“[Romania] is now at the crossroads, and strong decisions should be made in terms of reducing public expenses,” said Vincent Alexandre, an emerging-markets economist at BNP Paribas, France’s largest bank.
Alexandre was responding to a question from a reporter about yesterday’s protests in Romania where 30,000 workers, pensioners, and unemployed people took to the streets in Bucharest, the nation’s capital, to protest recent austerity measures announced by the government.
The austerity measures cut pensions for retirees, cut pay for public sector workers, and eliminate the jobs of 74,000 public sector workers.
The protests, organized by five Romanian unions, urged lawmakers to support a no confidence vote against the government, which would have toppled the current government and forced new elections.
Today, the government survived the no confidence vote by a narrow margin much to the relief of BNP Paribus’s Alexandre, who told the reporter, “the biggest concern is that if the government falls, we aren’t sure what comes next and that magnifies uncertainty.”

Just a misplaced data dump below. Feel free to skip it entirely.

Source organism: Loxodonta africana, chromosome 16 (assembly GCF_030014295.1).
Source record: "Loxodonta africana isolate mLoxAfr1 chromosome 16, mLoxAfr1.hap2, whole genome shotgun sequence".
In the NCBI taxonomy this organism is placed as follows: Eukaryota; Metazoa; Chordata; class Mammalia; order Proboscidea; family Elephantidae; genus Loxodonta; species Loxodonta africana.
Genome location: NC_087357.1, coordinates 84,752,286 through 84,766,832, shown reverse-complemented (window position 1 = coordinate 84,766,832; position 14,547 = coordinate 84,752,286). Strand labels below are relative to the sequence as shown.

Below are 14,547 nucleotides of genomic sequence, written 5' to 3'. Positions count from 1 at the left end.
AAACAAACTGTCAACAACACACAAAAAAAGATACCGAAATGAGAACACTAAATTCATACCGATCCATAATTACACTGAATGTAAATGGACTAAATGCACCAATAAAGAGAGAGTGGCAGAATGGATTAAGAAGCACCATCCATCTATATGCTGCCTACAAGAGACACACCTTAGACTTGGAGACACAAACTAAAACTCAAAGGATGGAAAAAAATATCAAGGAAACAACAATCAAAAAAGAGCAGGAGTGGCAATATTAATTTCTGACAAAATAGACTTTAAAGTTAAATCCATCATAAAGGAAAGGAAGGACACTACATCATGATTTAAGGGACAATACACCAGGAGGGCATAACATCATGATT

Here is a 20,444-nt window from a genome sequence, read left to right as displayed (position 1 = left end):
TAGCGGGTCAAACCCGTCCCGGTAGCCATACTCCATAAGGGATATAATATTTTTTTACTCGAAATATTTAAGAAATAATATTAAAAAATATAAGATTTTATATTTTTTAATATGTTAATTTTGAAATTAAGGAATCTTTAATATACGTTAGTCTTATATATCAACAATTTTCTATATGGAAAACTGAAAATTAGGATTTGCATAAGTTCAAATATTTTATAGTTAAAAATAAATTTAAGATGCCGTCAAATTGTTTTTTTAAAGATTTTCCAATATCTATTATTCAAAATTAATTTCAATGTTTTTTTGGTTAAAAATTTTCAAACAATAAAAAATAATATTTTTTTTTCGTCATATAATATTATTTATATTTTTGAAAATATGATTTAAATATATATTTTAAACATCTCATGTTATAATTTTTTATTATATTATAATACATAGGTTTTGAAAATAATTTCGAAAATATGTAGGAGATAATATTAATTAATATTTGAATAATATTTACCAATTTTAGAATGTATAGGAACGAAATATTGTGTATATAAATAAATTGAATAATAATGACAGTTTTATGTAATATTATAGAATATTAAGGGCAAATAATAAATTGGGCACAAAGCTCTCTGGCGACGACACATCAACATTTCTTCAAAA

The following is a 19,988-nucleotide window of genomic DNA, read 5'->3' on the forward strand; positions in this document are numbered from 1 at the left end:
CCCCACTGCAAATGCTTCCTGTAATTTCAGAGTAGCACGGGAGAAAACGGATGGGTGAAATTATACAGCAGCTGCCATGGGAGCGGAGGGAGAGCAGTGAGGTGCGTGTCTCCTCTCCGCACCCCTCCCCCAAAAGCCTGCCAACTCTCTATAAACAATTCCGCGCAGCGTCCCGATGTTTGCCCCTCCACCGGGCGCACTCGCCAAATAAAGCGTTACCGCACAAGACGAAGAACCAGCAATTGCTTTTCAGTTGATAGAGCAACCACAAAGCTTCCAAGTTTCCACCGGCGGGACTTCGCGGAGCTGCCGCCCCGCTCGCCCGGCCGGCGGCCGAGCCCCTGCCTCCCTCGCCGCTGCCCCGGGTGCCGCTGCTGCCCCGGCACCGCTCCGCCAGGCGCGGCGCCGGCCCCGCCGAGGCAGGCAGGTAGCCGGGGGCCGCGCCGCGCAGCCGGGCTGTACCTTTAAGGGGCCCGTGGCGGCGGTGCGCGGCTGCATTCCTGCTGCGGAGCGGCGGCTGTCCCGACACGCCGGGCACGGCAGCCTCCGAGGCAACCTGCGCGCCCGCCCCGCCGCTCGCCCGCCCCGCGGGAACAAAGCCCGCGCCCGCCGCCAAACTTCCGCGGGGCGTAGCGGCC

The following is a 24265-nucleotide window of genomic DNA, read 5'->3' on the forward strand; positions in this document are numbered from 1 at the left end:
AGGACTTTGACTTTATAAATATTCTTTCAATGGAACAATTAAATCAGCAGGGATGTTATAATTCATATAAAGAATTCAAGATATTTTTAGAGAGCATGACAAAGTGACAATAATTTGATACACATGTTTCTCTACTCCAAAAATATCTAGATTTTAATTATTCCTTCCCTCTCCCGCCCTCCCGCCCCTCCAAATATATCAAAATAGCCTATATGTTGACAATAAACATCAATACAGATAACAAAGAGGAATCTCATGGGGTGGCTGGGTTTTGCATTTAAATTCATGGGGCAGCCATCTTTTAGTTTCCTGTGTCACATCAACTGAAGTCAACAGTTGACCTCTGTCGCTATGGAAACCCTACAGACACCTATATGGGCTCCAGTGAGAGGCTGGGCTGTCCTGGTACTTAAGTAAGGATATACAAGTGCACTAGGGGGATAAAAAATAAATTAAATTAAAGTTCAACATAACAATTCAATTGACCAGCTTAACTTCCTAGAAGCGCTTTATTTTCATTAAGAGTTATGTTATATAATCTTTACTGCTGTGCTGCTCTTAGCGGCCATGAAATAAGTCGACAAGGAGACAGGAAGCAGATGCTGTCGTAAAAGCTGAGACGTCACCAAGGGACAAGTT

BNP Paribus, however, wasn’t as concerned about government spending two years ago when it faced collapse. It gladly accepted $7.5 billion from the French government’s State Shareholding Corporation to cover losses it was facing because of its exposure to US mortgage-backed securities.
It also took $4.9 billion from the US government to cover the bank’s exposure to AIG’s worthless credit swaps, and it took advantage of the Us government’s Temporary Liquidity Guarantee Program to issue a billion dollars worth of bonds that had the full backing of the US government.
Thanks to help from the French and US governments, BNP Paribus was able to avoid catastrophe and return to profitability. In 2009, less than a year after receiving government aid, BNP Paribus paid its financial managers bonuses totalling one billion euros. Shortly after paying the bonuses, the bank announced that it would begin repaying the French government for its aid.
It appears that in the eyes of bankers, government spending is good when it helps banks bridge tough economic times, but bad when it does the same for workers.